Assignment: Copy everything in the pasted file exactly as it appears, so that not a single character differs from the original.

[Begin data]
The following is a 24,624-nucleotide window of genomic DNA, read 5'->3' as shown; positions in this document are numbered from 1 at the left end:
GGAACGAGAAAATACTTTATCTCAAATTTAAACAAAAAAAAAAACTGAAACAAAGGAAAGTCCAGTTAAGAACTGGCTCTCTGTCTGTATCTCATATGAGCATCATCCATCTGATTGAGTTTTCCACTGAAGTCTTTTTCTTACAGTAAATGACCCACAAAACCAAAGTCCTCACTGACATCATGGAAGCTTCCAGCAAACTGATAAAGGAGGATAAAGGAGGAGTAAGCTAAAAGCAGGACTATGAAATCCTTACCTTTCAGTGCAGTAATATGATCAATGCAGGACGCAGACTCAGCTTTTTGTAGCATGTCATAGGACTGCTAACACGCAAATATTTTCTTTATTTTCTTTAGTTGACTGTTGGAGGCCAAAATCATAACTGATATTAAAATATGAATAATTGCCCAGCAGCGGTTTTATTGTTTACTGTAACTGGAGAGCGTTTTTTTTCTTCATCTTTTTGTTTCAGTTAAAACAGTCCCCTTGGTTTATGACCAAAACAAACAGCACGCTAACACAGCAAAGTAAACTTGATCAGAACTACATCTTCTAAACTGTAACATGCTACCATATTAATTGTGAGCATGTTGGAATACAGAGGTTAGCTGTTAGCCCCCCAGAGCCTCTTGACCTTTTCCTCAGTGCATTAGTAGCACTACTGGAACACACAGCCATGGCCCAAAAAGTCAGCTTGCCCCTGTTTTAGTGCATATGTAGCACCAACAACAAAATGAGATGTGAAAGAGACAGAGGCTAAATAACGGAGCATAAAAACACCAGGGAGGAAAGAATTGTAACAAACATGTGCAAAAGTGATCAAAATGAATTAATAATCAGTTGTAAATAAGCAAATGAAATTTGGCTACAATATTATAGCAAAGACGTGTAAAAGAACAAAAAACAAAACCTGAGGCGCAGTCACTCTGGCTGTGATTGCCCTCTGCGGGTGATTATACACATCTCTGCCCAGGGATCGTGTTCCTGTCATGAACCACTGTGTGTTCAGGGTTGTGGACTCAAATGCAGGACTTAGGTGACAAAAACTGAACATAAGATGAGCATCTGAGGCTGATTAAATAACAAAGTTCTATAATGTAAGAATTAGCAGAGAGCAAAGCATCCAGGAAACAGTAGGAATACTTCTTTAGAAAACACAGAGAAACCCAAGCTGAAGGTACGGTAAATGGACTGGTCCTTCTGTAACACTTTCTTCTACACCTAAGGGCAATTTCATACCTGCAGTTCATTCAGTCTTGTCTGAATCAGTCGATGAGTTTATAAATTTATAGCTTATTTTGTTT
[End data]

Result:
The following is a 24,624-nucleotide window of genomic DNA, read 5'->3' as shown; positions in this document are numbered from 1 at the left end:
GGAACGAGAAAATACTTTATCTCAAATTTAAACAAAAAAAAAAACTGAAACAAAGGAAAGTCCAGTTAAGAACTGGCTCTCTGTCTGTATCTCATATGAGCATCATCCATCTGATTGAGTTTTCCACTGAAGTCTTTTTCTTACAGTAAATGACCCACAAAACCAAAGTCCTCACTGACATCATGGAAGCTTCCAGCAAACTGATAAAGGAGGATAAAGGAGGAGTAAGCTAAAAGCAGGACTATGAAATCCTTACCTTTCAGTGCAGTAATATGATCAATGCAGGACGCAGACTCAGCTTTTTGTAGCATGTCATAGGACTGCTAACACGCAAATATTTTCTTTATTTTCTTTAGTTGACTGTTGGAGGCCAAAATCATAACTGATATTAAAATATGAATAATTGCCCAGCAGCGGTTTTATTGTTTACTGTAACTGGAGAGCGTTTTTTTTCTTCATCTTTTTGTTTCAGTTAAAACAGTCCCCTTGGTTTATGACCAAAACAAACAGCACGCTAACACAGCAAAGTAAACTTGATCAGAACTACATCTTCTAAACTGTAACATGCTACCATATTAATTGTGAGCATGTTGGAATACAGAGGTTAGCTGTTAGCCCCCCAGAGCCTCTTGACCTTTTCCTCAGTGCATTAGTAGCACTACTGGAACACACAGCCATGGCCCAAAAAGTCAGCTTGCCCCTGTTTTAGTGCATATGTAGCACCAACAACAAAATGAGATGTGAAAGAGACAGAGGCTAAATAACGGAGCATAAAAACACCAGGGAGGAAAGAATTGTAACAAACATGTGCAAAAGTGATCAAAATGAATTAATAATCAGTTGTAAATAAGCAAATGAAATTTGGCTACAATATTATAGCAAAGACGTGTAAAAGAACAAAAAACAAAACCTGAGGCGCAGTCACTCTGGCTGTGATTGCCCTCTGCGGGTGATTATACACATCTCTGCCCAGGGATCGTGTTCCTGTCATGAACCACTGTGTGTTCAGGGTTGTGGACTCAAATGCAGGACTTAGGTGACAAAAACTGAACATAAGATGAGCATCTGAGGCTGATTAAATAACAAAGTTCTATAATGTAAGAATTAGCAGAGAGCAAAGCATCCAGGAAACAGTAGGAATACTTCTTTAGAAAACACAGAGAAACCCAAGCTGAAGGTACGGTAAATGGACTGGTCCTTCTGTAACACTTTCTTCTACACCTAAGGGCAATTTCATACCTGCAGTTCATTCAGTCTTGTCTGAATCAGTCGATGAGTTTATAAATTTATAGCTTATTTTGTTT